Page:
Tweaking Twitter

Here’s a guest post from our production manager and co-producer Rowan Ashe:

imageAs you know, here at the 72 Project we’re a bit potty about the stats. James’ last article talked about the recent apparent dip in the stats and why this happened. Those who know me well know that I like to look at how we can do things better and think outside of the box. One area I’ve been looking at recently is our Twitter following. Whilst we have been focusing much of our efforts on Facebook, our following on the popular social networking and microblogging site has yet to reach its full potential.

We have been building on our social media strategy and the hope is by the time of the crowdfunding campaign, we will have an extensive amount of people following who we can get the word out to. The hope is they will throw their support behind the project. Following this, during the project we will have paid recruits (thanks to the support of Staffordshire University Students’ Union) who will help with this massive operation and our online presence by boosting the following and hopefully get #the72project trending on Twitter… at least in Birmingham anyway!

Although I’m no… ermm… ‘Twittilosopher’, claiming to impart great wisdom upon the world, I hope you will find some of the information about our Twitter page helpful for those of you either as filmmakers or general users of the site.

There are many apps out there that can be used to monitor your account. We decided to use Tweepi and on Monday we delved into our stats and recorded that out of the 535 users we were following, 49 people had not logged in for over a month. Over 378 people we were following had not followed us back – 29 of those had not logged in for over a month. Additional to this we found that out of the 190 people we were following who did follow back, 33 followers hadn’t logged in for over a month. Some of those hadn’t logged in for over a year.

Why is this important? When trying to build a campaign it is important to maximise your reach to a target audience. Building a base of followers by following others can be extremely productive but it does take time and there are limits. Many online marketing campaigns do this to build initial support and there is nothing wrong with this, for example I have Barack Obama and Yoko Ono following me on an old account. Yeah, you ask why me?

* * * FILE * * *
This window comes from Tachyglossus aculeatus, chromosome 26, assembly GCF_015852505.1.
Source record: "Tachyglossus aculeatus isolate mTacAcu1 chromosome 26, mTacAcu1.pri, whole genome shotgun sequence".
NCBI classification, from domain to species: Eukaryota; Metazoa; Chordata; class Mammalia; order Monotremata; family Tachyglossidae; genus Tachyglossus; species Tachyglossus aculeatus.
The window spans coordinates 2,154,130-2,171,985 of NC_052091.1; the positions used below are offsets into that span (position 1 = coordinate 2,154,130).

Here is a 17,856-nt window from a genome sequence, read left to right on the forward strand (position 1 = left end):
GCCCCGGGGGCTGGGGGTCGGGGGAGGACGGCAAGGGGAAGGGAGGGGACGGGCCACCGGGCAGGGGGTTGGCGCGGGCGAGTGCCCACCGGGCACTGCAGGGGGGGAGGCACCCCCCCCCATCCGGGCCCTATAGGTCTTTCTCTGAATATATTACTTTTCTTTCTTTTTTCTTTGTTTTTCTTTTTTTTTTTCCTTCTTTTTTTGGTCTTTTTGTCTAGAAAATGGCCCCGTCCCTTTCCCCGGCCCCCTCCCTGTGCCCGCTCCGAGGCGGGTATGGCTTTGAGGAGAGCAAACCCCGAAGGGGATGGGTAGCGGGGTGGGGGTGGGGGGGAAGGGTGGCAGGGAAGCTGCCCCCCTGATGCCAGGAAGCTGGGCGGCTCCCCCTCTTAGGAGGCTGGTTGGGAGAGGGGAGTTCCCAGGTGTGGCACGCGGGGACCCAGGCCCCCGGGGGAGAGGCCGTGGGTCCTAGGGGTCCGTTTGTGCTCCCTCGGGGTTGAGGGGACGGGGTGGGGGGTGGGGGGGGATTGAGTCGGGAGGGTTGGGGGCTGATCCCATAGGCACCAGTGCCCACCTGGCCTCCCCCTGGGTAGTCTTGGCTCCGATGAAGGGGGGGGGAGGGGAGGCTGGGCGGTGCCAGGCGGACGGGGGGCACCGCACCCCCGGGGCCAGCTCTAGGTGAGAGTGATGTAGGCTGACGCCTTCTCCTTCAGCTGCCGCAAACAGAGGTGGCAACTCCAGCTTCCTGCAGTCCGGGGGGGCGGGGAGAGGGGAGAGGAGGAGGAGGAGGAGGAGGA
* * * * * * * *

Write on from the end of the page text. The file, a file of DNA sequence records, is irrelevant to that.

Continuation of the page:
Because of the various limits to how many people you can follow, you will need to manage this by unfollowing those who don’t follow back in order to follow more. A bit naughty I know, but why not if it works?

Don’t forget to stick within the rules. There is no limit to how many people can follow you on Twitter, however there are limits to who you can follow and how many you can unfollow consecutively. For instance, Twitter does not tolerate bulk changes in this regard. However, currently you can follow 1,000 accounts per day and a maximum of 2,000. Author Rob Brown suggests that you can follow more if you have a minimum of 1,819 followers – precisely 1,819+10% or 11 (following) for every 10 (followers).

So how does this information help the 72 Project? It can be considered etiquette to follow someone back on Twitter and filmmakers are generally good at doing this as networking is important in the film industry. We hope this will work to our advantage so you may see some changes to the number of followers we have on Twitter as we look to boost our audience in time for our crowdfunding campaign starting May 30th.

None of this negates from the fact that people are most likely to follow interesting posts that can be useful and/or entertaining as well as being a certain expected level of quality. So, don’t forget to follow us on Twitter @the72project.

Advertisements

Leave a Reply

Fill in your details below or click an icon to log in:

WordPress.com Logo

You are commenting using your WordPress.com account. Log Out / Change )

Twitter picture

You are commenting using your Twitter account. Log Out / Change )

Facebook photo

You are commenting using your Facebook account. Log Out / Change )

Google+ photo

You are commenting using your Google+ account. Log Out / Change )

Connecting to %s